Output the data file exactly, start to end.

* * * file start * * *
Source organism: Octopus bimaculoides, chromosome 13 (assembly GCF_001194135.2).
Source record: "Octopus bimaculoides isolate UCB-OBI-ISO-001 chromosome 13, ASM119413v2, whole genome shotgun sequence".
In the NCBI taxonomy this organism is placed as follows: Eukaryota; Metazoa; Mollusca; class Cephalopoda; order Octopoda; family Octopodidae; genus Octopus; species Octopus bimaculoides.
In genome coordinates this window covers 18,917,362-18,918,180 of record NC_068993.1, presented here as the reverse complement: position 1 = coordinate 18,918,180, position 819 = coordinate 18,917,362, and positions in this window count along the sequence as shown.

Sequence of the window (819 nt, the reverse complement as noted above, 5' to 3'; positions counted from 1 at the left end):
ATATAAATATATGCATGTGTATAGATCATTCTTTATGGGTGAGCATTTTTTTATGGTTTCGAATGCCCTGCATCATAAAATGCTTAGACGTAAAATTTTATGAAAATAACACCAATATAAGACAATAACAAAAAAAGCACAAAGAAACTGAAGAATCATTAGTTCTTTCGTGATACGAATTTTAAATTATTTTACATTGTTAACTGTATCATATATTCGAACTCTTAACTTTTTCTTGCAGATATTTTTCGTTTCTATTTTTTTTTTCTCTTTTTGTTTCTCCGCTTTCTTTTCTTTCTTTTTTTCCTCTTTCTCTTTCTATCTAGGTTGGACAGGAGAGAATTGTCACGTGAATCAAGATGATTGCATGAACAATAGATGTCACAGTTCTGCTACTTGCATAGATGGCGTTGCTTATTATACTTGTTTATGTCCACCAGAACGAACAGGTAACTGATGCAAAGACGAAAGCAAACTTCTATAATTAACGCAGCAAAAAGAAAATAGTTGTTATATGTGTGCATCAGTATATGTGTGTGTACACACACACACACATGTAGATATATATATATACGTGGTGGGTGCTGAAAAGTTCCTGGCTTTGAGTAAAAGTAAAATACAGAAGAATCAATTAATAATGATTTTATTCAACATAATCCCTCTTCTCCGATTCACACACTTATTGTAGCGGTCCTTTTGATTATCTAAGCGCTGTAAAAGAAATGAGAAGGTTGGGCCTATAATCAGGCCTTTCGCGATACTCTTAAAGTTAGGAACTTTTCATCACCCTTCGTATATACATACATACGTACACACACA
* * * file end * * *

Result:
Source organism: Octopus bimaculoides, chromosome 13 (assembly GCF_001194135.2).
Source record: "Octopus bimaculoides isolate UCB-OBI-ISO-001 chromosome 13, ASM119413v2, whole genome shotgun sequence".
In the NCBI taxonomy this organism is placed as follows: Eukaryota; Metazoa; Mollusca; class Cephalopoda; order Octopoda; family Octopodidae; genus Octopus; species Octopus bimaculoides.
In genome coordinates this window covers 18,917,362-18,918,180 of record NC_068993.1, presented here as the reverse complement: position 1 = coordinate 18,918,180, position 819 = coordinate 18,917,362, and positions in this window count along the sequence as shown.

Sequence of the window (819 nt, the reverse complement as noted above, 5' to 3'; positions counted from 1 at the left end):
ATATAAATATATGCATGTGTATAGATCATTCTTTATGGGTGAGCATTTTTTTATGGTTTCGAATGCCCTGCATCATAAAATGCTTAGACGTAAAATTTTATGAAAATAACACCAATATAAGACAATAACAAAAAAAGCACAAAGAAACTGAAGAATCATTAGTTCTTTCGTGATACGAATTTTAAATTATTTTACATTGTTAACTGTATCATATATTCGAACTCTTAACTTTTTCTTGCAGATATTTTTCGTTTCTATTTTTTTTTTCTCTTTTTGTTTCTCCGCTTTCTTTTCTTTCTTTTTTTCCTCTTTCTCTTTCTATCTAGGTTGGACAGGAGAGAATTGTCACGTGAATCAAGATGATTGCATGAACAATAGATGTCACAGTTCTGCTACTTGCATAGATGGCGTTGCTTATTATACTTGTTTATGTCCACCAGAACGAACAGGTAACTGATGCAAAGACGAAAGCAAACTTCTATAATTAACGCAGCAAAAAGAAAATAGTTGTTATATGTGTGCATCAGTATATGTGTGTGTACACACACACACACATGTAGATATATATATATACGTGGTGGGTGCTGAAAAGTTCCTGGCTTTGAGTAAAAGTAAAATACAGAAGAATCAATTAATAATGATTTTATTCAACATAATCCCTCTTCTCCGATTCACACACTTATTGTAGCGGTCCTTTTGATTATCTAAGCGCTGTAAAAGAAATGAGAAGGTTGGGCCTATAATCAGGCCTTTCGCGATACTCTTAAAGTTAGGAACTTTTCATCACCCTTCGTATATACATACATACGTACACACACA